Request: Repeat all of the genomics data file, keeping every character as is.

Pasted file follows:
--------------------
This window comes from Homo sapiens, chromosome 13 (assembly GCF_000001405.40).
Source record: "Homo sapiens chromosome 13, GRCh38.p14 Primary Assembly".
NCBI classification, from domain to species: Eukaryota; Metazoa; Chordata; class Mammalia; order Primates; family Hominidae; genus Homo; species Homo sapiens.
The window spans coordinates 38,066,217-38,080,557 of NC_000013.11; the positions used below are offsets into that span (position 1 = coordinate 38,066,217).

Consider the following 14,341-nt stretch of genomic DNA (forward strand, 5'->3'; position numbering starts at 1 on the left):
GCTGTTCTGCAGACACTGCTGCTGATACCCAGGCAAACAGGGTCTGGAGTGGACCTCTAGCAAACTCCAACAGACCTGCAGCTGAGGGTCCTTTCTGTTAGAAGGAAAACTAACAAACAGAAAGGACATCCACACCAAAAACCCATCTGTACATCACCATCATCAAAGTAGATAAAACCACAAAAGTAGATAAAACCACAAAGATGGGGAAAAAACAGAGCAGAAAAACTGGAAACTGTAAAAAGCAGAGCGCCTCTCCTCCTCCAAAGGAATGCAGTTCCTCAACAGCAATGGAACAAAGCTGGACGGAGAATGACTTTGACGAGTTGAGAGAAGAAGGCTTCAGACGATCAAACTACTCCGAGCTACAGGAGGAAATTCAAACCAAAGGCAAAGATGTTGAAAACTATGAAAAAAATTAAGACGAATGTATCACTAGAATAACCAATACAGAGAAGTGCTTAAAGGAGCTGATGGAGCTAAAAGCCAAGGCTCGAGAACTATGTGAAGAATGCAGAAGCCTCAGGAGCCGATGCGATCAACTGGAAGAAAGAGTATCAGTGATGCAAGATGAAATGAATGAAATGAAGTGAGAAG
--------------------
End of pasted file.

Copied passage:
This window comes from Homo sapiens, chromosome 13 (assembly GCF_000001405.40).
Source record: "Homo sapiens chromosome 13, GRCh38.p14 Primary Assembly".
NCBI classification, from domain to species: Eukaryota; Metazoa; Chordata; class Mammalia; order Primates; family Hominidae; genus Homo; species Homo sapiens.
The window spans coordinates 38,066,217-38,080,557 of NC_000013.11; the positions used below are offsets into that span (position 1 = coordinate 38,066,217).

Consider the following 14,341-nt stretch of genomic DNA (forward strand, 5'->3'; position numbering starts at 1 on the left):
GCTGTTCTGCAGACACTGCTGCTGATACCCAGGCAAACAGGGTCTGGAGTGGACCTCTAGCAAACTCCAACAGACCTGCAGCTGAGGGTCCTTTCTGTTAGAAGGAAAACTAACAAACAGAAAGGACATCCACACCAAAAACCCATCTGTACATCACCATCATCAAAGTAGATAAAACCACAAAAGTAGATAAAACCACAAAGATGGGGAAAAAACAGAGCAGAAAAACTGGAAACTGTAAAAAGCAGAGCGCCTCTCCTCCTCCAAAGGAATGCAGTTCCTCAACAGCAATGGAACAAAGCTGGACGGAGAATGACTTTGACGAGTTGAGAGAAGAAGGCTTCAGACGATCAAACTACTCCGAGCTACAGGAGGAAATTCAAACCAAAGGCAAAGATGTTGAAAACTATGAAAAAAATTAAGACGAATGTATCACTAGAATAACCAATACAGAGAAGTGCTTAAAGGAGCTGATGGAGCTAAAAGCCAAGGCTCGAGAACTATGTGAAGAATGCAGAAGCCTCAGGAGCCGATGCGATCAACTGGAAGAAAGAGTATCAGTGATGCAAGATGAAATGAATGAAATGAAGTGAGAAG